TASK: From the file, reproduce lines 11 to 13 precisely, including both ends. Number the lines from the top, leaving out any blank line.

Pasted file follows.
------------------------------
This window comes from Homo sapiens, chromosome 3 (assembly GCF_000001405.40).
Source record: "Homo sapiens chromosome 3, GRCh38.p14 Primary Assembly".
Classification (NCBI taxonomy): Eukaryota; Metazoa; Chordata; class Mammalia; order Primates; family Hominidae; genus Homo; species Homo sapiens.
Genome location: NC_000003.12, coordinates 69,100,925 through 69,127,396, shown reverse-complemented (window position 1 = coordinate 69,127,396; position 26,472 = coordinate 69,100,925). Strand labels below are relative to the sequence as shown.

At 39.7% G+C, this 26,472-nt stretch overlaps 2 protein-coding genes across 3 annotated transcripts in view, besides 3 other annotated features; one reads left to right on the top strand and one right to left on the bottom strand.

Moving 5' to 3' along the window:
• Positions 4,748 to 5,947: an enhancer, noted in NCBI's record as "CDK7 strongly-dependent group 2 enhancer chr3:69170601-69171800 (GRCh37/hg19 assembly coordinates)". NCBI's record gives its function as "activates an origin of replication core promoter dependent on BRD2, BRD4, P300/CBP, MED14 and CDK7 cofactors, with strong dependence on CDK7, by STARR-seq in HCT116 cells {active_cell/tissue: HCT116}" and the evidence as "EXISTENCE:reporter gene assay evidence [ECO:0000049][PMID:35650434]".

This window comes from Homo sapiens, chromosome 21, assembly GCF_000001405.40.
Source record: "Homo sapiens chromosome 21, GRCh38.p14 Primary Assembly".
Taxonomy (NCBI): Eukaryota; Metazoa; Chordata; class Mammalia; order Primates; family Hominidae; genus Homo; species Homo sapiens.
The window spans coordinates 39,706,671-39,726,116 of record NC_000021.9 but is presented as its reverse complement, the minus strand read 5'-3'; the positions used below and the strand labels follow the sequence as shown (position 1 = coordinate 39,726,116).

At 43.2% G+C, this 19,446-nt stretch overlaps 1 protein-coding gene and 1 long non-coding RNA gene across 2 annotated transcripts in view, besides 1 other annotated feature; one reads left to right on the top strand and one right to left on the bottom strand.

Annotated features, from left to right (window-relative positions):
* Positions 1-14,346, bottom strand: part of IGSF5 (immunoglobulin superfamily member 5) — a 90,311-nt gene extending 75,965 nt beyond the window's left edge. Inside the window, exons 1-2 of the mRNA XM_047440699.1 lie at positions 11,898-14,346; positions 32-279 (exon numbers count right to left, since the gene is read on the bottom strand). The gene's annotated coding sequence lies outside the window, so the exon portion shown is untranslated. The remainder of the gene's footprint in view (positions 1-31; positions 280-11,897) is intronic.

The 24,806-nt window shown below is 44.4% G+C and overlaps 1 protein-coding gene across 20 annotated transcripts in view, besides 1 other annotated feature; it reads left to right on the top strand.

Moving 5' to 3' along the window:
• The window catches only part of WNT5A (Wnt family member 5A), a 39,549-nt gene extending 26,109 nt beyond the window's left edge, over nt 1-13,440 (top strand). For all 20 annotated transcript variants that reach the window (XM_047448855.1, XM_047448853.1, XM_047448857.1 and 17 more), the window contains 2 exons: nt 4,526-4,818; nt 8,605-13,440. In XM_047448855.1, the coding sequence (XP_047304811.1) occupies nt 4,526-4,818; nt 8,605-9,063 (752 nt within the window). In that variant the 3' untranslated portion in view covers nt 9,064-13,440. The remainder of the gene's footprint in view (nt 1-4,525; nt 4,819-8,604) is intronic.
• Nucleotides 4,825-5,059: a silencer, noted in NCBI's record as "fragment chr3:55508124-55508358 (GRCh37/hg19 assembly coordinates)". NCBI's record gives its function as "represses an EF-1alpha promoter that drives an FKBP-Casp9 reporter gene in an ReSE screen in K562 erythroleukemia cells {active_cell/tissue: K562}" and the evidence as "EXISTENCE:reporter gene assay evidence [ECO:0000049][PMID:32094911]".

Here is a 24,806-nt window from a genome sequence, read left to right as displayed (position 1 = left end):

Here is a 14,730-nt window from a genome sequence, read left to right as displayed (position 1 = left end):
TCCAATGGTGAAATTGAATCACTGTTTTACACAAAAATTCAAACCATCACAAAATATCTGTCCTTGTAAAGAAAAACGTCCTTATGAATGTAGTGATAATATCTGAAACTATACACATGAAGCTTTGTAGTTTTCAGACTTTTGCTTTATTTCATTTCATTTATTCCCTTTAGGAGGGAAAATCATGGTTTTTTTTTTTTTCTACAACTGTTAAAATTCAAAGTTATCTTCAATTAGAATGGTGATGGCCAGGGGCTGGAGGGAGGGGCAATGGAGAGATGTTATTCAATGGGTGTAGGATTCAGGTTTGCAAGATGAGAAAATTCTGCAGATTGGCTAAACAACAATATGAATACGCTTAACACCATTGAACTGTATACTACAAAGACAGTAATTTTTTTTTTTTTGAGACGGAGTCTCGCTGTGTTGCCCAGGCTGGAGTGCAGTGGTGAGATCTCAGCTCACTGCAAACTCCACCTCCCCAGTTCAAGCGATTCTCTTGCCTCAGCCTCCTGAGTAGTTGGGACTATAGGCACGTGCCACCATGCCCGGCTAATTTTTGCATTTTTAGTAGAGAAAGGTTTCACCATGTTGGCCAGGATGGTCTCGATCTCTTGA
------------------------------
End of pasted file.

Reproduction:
The window spans coordinates 39,706,671-39,726,116 of record NC_000021.9 but is presented as its reverse complement, the minus strand read 5'-3'; the positions used below and the strand labels follow the sequence as shown (position 1 = coordinate 39,726,116).

At 43.2% G+C, this 19,446-nt stretch overlaps 1 protein-coding gene and 1 long non-coding RNA gene across 2 annotated transcripts in view, besides 1 other annotated feature; one reads left to right on the top strand and one right to left on the bottom strand.

Annotated features, from left to right (window-relative positions):